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Image / Editorial

This is how Tinder has changed and managed to ruin romance


By Edaein OConnell
30th Apr 2019
This is how Tinder has changed and managed to ruin romance

Tinder; the place where love goes to die. The face that launched a thousand ships, it became the golden child of the online dating world. A simple swipe right to find the love of your life. I dabbled in the Tinder sphere in my early years of college. To be honest, I wasn’t 100% clued in on how it worked. I just swiped aimlessly and refused to answer back to any messages for fear I might actually have a to start a conversation with them.

My time on Tinder came to a climatic ending, however, when I was messaged by a lovely lad who threatened to beat me up with a hurley for ignoring him. A swift press and delete quickly followed.

Related: Unlucky in love: Online dating just not working? Here’s another idea…

On Tinder of yore, a week or more would be spent making awkward small talk before anyone would even dare ask to meet outside of the digital realm. It was slow and calculated and you would obsess with your friends over what to do next. Since that time, Tinder has changed from a tender weekend retreat to a wild jungle of highly hormonal 20-year olds. They don’t look for love, they look for a quick fix. Just a little something for the weekend.

See now, buy now

I have many friends who have met their respective others through Tinder, and even now those stories will emerge in conversations, but they are getting fewer by the swipe. Friends of mine indulged me with their stories of just how manic it is on the platform. It seems overtly reflective of the ‘see now, buy now’ world that we live in. It’s quick, to the point and entirely soulless at times.

People are upfront about what they want to the point of harshness. One friend showed me a conversation where she was asked for her Snapchat name instead of hello. When she tried to make conversation, she was told: “I don’t want to play games.” Now it seems like the good old-fashioned thing called conversation is a gateway to psychological warfare.

Related: Find love through real-life Tinder, and avoid the awkwardness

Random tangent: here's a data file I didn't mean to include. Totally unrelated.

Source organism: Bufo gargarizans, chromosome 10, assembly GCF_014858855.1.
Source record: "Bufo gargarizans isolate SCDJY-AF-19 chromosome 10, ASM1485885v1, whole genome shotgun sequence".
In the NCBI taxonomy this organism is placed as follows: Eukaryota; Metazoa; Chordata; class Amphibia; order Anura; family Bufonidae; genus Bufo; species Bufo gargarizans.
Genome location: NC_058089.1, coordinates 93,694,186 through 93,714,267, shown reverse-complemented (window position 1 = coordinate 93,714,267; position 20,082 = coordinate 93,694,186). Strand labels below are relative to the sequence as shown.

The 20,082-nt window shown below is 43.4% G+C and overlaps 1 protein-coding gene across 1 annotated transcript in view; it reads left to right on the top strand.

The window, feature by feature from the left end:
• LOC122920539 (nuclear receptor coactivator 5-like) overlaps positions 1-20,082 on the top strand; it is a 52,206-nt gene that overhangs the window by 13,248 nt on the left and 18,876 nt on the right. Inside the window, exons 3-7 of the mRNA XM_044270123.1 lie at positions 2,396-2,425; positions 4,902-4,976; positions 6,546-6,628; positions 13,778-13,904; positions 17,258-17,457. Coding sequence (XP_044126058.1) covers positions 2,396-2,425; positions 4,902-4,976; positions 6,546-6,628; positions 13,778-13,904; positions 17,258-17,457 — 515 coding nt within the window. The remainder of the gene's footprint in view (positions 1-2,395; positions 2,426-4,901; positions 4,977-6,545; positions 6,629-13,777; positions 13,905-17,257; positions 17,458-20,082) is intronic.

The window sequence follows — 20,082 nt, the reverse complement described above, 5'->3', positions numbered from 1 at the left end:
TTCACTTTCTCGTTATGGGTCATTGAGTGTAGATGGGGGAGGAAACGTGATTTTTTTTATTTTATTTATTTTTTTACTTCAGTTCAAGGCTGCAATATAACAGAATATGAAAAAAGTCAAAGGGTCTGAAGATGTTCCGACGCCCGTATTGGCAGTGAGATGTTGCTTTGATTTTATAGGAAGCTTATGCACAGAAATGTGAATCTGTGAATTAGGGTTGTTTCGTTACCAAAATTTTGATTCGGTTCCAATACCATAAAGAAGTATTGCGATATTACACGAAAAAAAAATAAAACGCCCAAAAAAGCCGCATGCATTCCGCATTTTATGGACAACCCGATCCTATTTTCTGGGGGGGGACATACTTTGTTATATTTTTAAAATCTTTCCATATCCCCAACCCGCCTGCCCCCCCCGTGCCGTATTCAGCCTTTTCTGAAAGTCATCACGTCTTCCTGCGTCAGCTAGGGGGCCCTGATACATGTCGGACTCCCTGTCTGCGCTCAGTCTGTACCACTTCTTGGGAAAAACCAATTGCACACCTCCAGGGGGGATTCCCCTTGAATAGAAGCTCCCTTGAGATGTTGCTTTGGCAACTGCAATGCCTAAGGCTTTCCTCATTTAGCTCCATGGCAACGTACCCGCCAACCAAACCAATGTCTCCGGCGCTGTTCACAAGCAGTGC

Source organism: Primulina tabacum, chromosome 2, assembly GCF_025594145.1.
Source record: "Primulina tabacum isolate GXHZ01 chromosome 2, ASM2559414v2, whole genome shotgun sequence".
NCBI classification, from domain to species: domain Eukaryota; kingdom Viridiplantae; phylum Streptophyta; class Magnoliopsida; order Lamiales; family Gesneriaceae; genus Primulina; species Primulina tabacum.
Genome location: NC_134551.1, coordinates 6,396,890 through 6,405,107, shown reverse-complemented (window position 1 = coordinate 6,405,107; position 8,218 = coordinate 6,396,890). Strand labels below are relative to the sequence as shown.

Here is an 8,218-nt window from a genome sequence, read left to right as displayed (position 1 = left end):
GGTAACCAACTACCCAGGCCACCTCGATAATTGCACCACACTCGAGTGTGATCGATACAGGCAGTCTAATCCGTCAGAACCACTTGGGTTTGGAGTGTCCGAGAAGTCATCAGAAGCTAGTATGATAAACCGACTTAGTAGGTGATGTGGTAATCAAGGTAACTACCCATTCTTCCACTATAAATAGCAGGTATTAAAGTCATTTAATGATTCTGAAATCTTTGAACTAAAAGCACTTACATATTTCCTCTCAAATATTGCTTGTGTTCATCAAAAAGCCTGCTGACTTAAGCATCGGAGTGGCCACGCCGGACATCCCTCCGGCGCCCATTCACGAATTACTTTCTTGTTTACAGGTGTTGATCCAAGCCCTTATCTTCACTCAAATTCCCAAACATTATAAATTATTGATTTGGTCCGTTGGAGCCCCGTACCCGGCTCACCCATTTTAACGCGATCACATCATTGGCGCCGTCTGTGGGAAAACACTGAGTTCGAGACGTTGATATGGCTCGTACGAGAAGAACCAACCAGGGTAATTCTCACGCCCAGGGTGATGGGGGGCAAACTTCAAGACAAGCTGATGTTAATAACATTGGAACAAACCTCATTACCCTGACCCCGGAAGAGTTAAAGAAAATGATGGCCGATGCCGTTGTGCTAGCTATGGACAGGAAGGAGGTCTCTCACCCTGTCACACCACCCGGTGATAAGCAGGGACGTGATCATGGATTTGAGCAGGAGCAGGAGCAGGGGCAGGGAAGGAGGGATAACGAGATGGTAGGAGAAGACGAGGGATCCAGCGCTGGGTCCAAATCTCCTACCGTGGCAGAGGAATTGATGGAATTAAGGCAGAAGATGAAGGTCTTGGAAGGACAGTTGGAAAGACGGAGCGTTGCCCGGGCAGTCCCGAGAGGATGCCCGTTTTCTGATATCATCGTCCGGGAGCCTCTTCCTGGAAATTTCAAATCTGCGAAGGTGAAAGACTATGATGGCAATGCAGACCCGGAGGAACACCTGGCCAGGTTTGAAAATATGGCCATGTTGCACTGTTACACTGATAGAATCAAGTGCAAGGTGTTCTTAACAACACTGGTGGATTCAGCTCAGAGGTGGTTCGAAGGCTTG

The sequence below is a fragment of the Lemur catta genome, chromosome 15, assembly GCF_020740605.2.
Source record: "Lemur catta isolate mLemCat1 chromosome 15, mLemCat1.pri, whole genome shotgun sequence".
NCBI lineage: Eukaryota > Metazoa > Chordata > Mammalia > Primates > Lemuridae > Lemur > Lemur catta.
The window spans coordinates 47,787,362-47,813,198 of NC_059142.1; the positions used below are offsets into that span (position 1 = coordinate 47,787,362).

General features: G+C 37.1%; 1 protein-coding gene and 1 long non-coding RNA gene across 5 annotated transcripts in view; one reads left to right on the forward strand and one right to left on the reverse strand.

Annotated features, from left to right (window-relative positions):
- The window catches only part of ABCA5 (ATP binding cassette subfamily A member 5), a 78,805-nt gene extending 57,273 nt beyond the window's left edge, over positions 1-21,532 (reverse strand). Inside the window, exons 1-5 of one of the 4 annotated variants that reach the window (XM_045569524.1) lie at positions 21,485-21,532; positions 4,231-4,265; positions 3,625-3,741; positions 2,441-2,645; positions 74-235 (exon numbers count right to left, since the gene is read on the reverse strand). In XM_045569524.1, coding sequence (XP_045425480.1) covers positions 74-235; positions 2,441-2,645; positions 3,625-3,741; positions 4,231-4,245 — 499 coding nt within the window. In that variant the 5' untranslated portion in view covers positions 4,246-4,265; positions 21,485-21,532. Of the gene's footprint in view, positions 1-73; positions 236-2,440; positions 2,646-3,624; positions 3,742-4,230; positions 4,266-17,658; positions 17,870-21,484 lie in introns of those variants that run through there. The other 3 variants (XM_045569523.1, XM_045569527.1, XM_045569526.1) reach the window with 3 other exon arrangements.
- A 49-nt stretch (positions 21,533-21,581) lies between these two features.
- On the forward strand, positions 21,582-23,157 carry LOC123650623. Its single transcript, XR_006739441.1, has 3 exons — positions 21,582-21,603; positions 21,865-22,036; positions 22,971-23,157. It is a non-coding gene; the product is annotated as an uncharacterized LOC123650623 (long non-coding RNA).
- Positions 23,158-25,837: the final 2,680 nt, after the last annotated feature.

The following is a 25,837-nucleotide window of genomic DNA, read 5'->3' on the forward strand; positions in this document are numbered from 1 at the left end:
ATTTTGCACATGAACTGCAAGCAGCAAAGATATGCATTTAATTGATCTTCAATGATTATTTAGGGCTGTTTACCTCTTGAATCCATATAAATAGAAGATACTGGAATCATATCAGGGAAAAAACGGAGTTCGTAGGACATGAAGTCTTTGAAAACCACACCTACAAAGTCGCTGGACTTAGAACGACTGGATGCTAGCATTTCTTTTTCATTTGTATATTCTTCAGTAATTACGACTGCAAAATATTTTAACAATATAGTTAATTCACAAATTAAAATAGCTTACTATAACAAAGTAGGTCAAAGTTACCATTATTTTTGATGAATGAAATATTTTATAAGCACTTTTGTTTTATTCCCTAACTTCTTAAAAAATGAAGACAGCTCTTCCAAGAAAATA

Another friend went into specific detail of just how intensely unloveable it has become. She said instead of “Hi. How are you?”, it’s “Hi. Can you call over now?”. The last time she was asked this question she replied, “Are you not even going to pretend to get to know me?” the other person retaliated by saying “No because I’m just going to ghost you afterwards so what is the point” and then proceeded to block her.

It is directly saying “Just to let you know, I don’t want anything serious”, instead of saying “I’m from Monaghan, where are you from?” They look for a quick hook-up, someone they can call at 3 o’ clock in the morning after drinking too many Jamesons and ginger ale in Flannery’s

And you see why they say that romance is dead.

Human connection

Hearing these stories makes you yearn for a simpler time. When people courted. When you were asked for a dance and you barely touched outside of that. Many of my friends have voiced that they have been born in the wrong era. And that a time without Tinder was a lot more love life-friendly. There seemed to be less testosterone in the air back then.

Maybe it was because repression was rife, but at least you got the feeling that it wasn’t all only for human touch, but for human connection. Even when I began my journey into the Irish nightlife it was only gentle, feeble introductions. Everyone was afraid and self-conscious of what they said. And you thought that life would always be that way.

However, it isn’t. Tinder changing so drastically in the way it has is making the dating world a hotbed of heartache and frustration. Maybe it’s time to let it go, just like I did when I thought I would be running away from hurleys for the rest of my life.

It might be time for an overhaul and to go back to the traditional Irish ways of finding love; bad chat-up lines and Jägerbomb’s.

Related: Here’s why I’m done with online dating (and why I’m going back to basics)